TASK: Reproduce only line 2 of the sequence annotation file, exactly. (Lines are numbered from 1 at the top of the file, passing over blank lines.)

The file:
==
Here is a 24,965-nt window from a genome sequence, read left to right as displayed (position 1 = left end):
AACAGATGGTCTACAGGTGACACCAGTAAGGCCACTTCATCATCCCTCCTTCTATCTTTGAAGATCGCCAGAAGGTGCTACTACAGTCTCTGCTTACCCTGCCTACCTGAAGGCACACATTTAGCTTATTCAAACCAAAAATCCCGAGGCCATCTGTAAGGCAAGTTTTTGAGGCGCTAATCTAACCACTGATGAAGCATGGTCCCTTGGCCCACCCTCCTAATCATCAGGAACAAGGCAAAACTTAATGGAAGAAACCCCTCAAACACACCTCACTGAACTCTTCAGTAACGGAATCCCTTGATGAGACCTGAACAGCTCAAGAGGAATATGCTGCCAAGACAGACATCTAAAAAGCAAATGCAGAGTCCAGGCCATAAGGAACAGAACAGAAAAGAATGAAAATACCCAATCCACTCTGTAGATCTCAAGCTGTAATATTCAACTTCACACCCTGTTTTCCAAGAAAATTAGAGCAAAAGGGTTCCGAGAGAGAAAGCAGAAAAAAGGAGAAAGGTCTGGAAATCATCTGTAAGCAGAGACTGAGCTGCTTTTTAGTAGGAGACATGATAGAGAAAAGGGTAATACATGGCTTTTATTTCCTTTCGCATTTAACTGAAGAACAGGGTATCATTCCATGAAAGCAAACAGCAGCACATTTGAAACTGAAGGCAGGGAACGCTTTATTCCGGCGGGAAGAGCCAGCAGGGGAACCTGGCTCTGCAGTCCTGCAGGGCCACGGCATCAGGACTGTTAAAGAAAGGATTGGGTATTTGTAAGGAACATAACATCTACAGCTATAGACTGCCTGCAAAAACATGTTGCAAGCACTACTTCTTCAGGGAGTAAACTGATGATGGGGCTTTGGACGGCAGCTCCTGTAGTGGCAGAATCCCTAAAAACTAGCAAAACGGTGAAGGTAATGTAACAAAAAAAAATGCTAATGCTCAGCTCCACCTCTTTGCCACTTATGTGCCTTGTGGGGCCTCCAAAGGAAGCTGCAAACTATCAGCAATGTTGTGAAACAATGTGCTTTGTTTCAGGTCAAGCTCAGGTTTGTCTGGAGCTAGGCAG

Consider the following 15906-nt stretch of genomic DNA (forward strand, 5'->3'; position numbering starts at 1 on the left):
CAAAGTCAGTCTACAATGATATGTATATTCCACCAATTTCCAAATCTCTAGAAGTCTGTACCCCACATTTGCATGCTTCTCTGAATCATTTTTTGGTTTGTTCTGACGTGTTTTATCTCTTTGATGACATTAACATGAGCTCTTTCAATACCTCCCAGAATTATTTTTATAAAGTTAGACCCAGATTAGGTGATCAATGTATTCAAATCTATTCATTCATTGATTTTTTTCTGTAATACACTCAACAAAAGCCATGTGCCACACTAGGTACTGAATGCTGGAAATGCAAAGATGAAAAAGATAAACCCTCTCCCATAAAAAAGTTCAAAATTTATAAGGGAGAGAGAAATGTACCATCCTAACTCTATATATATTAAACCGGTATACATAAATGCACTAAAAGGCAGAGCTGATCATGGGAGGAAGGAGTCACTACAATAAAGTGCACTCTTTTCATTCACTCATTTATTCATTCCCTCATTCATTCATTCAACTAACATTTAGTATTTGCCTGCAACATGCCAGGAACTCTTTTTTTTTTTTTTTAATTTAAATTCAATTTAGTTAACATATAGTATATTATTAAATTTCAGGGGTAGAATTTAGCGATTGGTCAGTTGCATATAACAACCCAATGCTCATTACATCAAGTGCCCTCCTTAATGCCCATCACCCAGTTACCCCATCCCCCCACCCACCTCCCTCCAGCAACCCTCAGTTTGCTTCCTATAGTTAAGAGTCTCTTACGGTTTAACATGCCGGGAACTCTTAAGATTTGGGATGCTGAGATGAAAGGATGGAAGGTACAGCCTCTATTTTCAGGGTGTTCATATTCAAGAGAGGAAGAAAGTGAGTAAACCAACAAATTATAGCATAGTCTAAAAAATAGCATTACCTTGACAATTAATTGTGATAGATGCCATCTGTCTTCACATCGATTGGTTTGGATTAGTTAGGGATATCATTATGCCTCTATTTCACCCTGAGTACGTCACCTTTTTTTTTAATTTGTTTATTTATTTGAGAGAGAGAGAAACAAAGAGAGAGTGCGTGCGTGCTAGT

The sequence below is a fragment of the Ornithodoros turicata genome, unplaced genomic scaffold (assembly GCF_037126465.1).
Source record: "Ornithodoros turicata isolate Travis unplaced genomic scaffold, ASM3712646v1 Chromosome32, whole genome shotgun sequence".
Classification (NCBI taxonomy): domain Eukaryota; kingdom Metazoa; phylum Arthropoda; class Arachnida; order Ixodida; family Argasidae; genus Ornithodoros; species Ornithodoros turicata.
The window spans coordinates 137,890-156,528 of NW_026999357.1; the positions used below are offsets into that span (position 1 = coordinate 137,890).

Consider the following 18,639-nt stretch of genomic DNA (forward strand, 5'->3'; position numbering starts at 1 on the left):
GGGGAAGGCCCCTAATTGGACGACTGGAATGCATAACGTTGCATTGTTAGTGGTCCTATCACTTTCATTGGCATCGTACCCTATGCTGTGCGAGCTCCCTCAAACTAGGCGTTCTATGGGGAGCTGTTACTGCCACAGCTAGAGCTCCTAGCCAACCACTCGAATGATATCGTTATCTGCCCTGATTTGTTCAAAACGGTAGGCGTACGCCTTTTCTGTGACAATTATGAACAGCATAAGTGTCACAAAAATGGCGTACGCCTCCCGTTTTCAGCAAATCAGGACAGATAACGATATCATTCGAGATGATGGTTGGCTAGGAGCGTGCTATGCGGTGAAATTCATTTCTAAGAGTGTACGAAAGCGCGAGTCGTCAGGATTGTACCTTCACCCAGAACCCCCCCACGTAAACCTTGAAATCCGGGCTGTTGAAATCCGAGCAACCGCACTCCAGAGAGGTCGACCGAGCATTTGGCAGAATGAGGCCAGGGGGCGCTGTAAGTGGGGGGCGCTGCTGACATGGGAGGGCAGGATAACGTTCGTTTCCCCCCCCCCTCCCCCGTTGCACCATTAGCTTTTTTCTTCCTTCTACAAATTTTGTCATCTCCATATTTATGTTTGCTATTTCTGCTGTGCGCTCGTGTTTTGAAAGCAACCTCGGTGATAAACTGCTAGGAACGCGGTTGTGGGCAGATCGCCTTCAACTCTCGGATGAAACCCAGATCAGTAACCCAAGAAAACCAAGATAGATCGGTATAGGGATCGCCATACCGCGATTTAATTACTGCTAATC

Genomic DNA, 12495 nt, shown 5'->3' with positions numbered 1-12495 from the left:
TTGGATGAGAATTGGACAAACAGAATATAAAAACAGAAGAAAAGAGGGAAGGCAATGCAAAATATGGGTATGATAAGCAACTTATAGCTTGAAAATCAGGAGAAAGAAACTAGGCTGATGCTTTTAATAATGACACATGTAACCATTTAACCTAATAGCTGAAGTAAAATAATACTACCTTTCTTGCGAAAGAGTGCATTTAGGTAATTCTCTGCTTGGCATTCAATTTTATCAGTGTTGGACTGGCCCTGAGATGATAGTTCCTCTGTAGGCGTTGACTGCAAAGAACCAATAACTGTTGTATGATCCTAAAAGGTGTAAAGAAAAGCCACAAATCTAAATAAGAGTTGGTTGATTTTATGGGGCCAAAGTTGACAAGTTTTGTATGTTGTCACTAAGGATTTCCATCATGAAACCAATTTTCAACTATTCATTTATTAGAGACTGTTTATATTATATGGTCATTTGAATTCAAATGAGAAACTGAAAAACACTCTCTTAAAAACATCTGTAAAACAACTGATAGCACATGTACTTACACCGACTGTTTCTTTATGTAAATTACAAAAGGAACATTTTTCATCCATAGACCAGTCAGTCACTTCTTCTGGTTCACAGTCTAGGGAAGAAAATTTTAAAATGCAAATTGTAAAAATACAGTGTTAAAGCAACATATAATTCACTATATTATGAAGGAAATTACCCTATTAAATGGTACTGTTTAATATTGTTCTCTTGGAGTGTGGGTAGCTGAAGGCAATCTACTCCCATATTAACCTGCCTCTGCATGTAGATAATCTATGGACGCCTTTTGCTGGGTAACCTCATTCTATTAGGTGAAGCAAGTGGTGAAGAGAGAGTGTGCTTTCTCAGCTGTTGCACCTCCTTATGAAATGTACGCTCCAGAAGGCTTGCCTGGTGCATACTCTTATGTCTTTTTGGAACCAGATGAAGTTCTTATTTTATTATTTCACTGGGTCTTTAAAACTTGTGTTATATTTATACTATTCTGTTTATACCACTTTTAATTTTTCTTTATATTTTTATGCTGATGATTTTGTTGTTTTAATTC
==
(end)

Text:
AACAGATGGTCTACAGGTGACACCAGTAAGGCCACTTCATCATCCCTCCTTCTATCTTTGAAGATCGCCAGAAGGTGCTACTACAGTCTCTGCTTACCCTGCCTACCTGAAGGCACACATTTAGCTTATTCAAACCAAAAATCCCGAGGCCATCTGTAAGGCAAGTTTTTGAGGCGCTAATCTAACCACTGATGAAGCATGGTCCCTTGGCCCACCCTCCTAATCATCAGGAACAAGGCAAAACTTAATGGAAGAAACCCCTCAAACACACCTCACTGAACTCTTCAGTAACGGAATCCCTTGATGAGACCTGAACAGCTCAAGAGGAATATGCTGCCAAGACAGACATCTAAAAAGCAAATGCAGAGTCCAGGCCATAAGGAACAGAACAGAAAAGAATGAAAATACCCAATCCACTCTGTAGATCTCAAGCTGTAATATTCAACTTCACACCCTGTTTTCCAAGAAAATTAGAGCAAAAGGGTTCCGAGAGAGAAAGCAGAAAAAAGGAGAAAGGTCTGGAAATCATCTGTAAGCAGAGACTGAGCTGCTTTTTAGTAGGAGACATGATAGAGAAAAGGGTAATACATGGCTTTTATTTCCTTTCGCATTTAACTGAAGAACAGGGTATCATTCCATGAAAGCAAACAGCAGCACATTTGAAACTGAAGGCAGGGAACGCTTTATTCCGGCGGGAAGAGCCAGCAGGGGAACCTGGCTCTGCAGTCCTGCAGGGCCACGGCATCAGGACTGTTAAAGAAAGGATTGGGTATTTGTAAGGAACATAACATCTACAGCTATAGACTGCCTGCAAAAACATGTTGCAAGCACTACTTCTTCAGGGAGTAAACTGATGATGGGGCTTTGGACGGCAGCTCCTGTAGTGGCAGAATCCCTAAAAACTAGCAAAACGGTGAAGGTAATGTAACAAAAAAAAATGCTAATGCTCAGCTCCACCTCTTTGCCACTTATGTGCCTTGTGGGGCCTCCAAAGGAAGCTGCAAACTATCAGCAATGTTGTGAAACAATGTGCTTTGTTTCAGGTCAAGCTCAGGTTTGTCTGGAGCTAGGCAG